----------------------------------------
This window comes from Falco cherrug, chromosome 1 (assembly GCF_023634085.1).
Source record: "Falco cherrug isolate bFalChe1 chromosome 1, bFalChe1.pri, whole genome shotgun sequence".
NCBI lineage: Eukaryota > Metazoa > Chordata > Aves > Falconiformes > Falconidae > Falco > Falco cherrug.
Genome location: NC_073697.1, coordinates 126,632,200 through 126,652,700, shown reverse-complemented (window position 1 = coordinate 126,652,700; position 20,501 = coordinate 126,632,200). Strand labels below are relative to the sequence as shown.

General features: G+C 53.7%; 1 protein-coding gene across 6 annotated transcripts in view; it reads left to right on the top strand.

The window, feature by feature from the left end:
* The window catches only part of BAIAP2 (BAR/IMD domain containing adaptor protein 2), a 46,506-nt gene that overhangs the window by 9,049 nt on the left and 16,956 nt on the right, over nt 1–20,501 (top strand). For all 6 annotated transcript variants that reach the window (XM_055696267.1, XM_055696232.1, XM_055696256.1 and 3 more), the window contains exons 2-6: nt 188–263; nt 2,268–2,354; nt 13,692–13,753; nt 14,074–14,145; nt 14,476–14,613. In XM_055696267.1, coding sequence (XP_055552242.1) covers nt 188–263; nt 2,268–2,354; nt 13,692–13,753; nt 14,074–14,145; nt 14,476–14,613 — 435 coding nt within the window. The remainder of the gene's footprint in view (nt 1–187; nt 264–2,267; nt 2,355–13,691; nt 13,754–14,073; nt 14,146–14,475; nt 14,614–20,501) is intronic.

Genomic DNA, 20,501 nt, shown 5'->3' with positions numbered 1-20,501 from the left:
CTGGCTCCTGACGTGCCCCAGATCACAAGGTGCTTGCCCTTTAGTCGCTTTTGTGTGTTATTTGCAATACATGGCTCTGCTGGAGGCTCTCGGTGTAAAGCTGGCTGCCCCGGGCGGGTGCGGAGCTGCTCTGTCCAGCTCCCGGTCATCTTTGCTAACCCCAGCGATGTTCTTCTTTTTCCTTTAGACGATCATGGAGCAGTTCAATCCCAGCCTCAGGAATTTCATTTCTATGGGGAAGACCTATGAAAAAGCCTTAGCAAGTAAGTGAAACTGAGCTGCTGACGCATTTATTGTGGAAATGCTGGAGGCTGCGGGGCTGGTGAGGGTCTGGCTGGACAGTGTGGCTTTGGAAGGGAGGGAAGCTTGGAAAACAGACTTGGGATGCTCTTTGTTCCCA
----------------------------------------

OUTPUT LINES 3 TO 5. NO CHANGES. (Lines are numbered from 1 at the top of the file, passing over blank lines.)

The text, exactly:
NCBI lineage: Eukaryota > Metazoa > Chordata > Aves > Falconiformes > Falconidae > Falco > Falco cherrug.
Genome location: NC_073697.1, coordinates 126,632,200 through 126,652,700, shown reverse-complemented (window position 1 = coordinate 126,652,700; position 20,501 = coordinate 126,632,200). Strand labels below are relative to the sequence as shown.

General features: G+C 53.7%; 1 protein-coding gene across 6 annotated transcripts in view; it reads left to right on the top strand.